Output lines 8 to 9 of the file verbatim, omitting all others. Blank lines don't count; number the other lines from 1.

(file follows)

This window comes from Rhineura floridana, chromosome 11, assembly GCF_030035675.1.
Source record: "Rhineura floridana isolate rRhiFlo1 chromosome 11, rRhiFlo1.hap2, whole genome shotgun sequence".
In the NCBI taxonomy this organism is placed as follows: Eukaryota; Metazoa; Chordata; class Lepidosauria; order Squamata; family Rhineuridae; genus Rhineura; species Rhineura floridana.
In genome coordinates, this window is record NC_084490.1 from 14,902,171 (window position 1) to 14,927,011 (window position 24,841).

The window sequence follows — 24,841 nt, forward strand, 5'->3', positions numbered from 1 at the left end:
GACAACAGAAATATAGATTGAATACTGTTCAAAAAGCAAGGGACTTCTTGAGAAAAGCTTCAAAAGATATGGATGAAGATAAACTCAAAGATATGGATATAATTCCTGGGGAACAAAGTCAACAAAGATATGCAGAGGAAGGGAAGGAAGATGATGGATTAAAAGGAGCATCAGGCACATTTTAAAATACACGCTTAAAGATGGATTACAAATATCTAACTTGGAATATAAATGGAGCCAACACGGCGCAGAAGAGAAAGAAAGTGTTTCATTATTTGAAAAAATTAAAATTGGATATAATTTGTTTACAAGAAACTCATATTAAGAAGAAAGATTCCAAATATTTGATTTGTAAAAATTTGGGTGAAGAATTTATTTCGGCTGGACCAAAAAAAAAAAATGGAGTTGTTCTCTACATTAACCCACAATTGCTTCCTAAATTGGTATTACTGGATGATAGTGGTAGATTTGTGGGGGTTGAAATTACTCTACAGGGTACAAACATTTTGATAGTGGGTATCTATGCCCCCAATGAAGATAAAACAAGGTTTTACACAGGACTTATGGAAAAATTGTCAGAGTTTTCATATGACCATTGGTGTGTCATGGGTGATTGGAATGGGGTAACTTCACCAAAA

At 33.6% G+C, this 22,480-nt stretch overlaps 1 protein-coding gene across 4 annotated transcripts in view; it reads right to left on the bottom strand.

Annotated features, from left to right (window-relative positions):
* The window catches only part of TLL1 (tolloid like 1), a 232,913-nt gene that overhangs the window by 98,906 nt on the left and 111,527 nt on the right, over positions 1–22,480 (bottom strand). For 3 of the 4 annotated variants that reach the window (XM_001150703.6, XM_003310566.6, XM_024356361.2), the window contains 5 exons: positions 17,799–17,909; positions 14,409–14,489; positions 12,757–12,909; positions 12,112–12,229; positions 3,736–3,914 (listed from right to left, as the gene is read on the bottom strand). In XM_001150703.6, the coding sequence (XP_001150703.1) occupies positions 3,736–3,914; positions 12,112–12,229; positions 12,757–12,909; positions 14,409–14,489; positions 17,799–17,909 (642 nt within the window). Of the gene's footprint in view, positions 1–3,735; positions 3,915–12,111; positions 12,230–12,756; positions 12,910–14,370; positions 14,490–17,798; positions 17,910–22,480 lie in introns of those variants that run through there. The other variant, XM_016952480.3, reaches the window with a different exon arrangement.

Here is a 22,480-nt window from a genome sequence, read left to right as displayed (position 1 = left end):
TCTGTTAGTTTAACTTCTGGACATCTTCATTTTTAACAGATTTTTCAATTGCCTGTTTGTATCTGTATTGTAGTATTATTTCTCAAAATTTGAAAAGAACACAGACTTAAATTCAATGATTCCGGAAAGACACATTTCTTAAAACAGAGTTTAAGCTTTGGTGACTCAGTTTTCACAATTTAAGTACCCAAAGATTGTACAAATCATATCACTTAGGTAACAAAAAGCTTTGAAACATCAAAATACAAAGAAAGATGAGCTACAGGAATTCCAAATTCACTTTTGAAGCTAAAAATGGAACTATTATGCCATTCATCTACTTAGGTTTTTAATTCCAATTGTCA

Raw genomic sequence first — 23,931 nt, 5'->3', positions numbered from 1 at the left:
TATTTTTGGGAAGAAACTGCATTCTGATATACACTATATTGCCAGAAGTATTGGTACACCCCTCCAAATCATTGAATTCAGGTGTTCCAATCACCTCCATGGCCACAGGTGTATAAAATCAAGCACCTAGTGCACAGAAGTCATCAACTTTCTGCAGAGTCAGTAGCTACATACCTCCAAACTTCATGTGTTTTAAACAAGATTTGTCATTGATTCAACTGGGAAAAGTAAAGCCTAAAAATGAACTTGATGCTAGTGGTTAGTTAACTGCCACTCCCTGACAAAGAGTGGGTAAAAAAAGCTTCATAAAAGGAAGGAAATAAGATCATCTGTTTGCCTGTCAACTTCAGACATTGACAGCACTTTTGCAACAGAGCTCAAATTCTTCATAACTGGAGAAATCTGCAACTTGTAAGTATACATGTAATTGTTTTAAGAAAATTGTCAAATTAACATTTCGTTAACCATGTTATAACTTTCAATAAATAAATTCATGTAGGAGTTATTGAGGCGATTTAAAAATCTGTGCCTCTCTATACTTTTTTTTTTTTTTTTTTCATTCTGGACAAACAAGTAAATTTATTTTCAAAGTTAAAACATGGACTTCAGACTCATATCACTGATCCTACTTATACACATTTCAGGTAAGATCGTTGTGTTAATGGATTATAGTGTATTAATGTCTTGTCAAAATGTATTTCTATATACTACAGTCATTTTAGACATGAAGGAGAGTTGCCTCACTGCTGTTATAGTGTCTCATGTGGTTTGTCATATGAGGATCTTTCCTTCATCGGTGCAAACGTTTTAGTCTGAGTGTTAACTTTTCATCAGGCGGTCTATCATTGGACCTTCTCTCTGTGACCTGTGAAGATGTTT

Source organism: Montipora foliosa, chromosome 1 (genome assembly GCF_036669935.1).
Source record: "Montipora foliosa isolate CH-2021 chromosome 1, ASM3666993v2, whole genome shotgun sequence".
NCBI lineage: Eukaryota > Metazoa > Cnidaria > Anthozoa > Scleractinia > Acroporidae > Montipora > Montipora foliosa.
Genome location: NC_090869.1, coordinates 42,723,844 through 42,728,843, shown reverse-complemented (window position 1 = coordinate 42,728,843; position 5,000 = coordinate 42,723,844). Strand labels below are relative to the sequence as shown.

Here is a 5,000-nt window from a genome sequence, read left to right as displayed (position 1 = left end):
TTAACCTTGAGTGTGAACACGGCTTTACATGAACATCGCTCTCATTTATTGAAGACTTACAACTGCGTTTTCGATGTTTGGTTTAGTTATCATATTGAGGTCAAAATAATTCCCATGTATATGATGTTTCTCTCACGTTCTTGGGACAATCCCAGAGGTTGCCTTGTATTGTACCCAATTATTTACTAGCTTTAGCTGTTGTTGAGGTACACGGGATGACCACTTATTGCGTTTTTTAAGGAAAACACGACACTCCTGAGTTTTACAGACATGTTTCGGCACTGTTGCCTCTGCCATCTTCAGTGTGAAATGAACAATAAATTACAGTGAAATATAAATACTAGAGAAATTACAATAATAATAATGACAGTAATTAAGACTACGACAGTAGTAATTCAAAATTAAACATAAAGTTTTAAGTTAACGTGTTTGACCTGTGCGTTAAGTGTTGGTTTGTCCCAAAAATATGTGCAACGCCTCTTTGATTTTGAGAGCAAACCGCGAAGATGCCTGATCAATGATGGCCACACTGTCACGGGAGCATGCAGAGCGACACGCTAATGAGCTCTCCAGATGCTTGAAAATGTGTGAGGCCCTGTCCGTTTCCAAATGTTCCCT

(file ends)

Annotated features, from left to right (window-relative positions):
* The window catches only part of TLL1 (tolloid like 1), a 232,913-nt gene that overhangs the window by 98,906 nt on the left and 111,527 nt on the right, over positions 1–22,480 (bottom strand). For 3 of the 4 annotated variants that reach the window (XM_001150703.6, XM_003310566.6, XM_024356361.2), the window contains 5 exons: positions 17,799–17,909; positions 14,409–14,489; positions 12,757–12,909; positions 12,112–12,229; positions 3,736–3,914 (listed from right to left, as the gene is read on the bottom strand). In XM_001150703.6, the coding sequence (XP_001150703.1) occupies positions 3,736–3,914; positions 12,112–12,229; positions 12,757–12,909; positions 14,409–14,489; positions 17,799–17,909 (642 nt within the window). Of the gene's footprint in view, positions 1–3,735; positions 3,915–12,111; positions 12,230–12,756; positions 12,910–14,370; positions 14,490–17,798; positions 17,910–22,480 lie in introns of those variants that run through there. The other variant, XM_016952480.3, reaches the window with a different exon arrangement.